The research programmes of the initiative are inclusive and national in scope, seeking to draw on and integrate quality research and best practice. They involve a wide network of South African universities and organisations involved in policy research. [The overall research programme is guided and monitored by a Think Tank which consists of some 32 persons including four vice-chancellors, the CEO of the HSRC, nine of the country’s DST-NRF SARChI Chairs and others drawn from different sectors of society including business and faith based organisations.] The research areas, including social cohesion, education and training at all levels, as well as both rural and urban renewal, are well aligned with the focus that emerged from the 2012 conference which drew in over 300 papers from some 19 South African universities.
One of the key outcomes of the 2012 conference was to distil, from the research and the evidence from practice, a set of thematic focus areas which were understood to be central to breaking the cycle of persistent poverty and inequality in South Africa. These themes were:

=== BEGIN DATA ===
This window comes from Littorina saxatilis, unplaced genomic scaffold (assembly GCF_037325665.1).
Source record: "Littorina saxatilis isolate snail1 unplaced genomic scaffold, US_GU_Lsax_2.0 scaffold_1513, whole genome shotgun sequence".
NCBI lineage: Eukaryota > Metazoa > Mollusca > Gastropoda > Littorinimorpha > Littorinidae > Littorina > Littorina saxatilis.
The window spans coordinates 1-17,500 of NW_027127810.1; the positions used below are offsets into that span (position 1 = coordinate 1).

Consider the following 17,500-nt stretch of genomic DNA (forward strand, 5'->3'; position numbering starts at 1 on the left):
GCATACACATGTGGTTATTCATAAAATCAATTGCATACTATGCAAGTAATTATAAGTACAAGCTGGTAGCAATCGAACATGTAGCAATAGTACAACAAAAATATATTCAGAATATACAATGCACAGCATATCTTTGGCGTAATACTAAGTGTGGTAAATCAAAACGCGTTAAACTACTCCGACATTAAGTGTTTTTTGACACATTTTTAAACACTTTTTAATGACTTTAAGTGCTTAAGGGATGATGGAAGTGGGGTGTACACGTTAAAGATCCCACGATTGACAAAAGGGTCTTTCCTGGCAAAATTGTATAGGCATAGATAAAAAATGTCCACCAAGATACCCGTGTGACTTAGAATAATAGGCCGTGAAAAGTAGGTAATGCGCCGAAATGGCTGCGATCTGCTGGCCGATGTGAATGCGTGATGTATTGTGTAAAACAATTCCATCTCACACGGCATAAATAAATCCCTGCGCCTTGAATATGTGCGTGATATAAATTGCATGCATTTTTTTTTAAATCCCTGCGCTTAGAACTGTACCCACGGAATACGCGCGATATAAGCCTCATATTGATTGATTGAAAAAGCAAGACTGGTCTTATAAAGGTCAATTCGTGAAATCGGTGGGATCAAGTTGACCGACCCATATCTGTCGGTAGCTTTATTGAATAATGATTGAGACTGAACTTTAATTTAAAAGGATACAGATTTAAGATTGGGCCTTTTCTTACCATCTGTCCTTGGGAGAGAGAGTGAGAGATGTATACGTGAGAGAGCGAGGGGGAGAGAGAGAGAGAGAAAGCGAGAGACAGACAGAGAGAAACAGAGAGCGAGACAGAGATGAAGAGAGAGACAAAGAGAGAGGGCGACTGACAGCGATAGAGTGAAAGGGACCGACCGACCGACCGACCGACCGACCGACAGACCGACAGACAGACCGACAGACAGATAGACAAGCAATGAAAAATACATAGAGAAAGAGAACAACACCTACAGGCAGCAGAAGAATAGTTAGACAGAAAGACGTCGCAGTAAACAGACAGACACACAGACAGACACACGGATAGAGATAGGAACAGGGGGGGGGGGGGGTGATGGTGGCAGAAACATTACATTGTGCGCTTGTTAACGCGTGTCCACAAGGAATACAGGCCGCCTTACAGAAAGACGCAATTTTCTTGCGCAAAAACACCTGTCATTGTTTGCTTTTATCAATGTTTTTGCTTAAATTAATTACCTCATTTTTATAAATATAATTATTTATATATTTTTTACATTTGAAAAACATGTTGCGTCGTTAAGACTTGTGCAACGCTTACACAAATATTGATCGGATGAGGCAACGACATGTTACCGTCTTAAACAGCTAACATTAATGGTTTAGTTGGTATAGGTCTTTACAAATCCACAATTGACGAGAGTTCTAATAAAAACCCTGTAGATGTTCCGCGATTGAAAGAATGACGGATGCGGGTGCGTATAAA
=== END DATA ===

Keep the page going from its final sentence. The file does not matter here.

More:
- The role of law
- Using the land
- Urban and environmental challenges
- Government Policy
- Job Creators
- Community Mobilisation
Analysing these in light both of further work in South Africa after the 2012 conference and of the UN’s 17 Sustainable Development Goals set in 2015 as the agenda for 2030 it seemed that most (though not all) of the most urgent topics could be brought under one or other of five major themes:
- Social Cohesion
- Rural and Urban Renewal
- Labour Issues
Underlying these are the fundamental challenges of poverty, unemployment and inequality. From the outset, the intent has been to launch and complete a serious work programme, focused on viable policy options and societal actions, within and across each of these areas as a substantial collective contribution to overcoming these fundamental challenges.
Strategies to Overcome Poverty and Inequality
The map below is interactive, click on the black dots for more information.
South African Index of Multiple
Deprivation 2011 at Ward Level showing
Former Homeland Boundaries
Ward Boundaries (c) Statistics South Africa
SAIMD 2011 (c) SASPRI 2014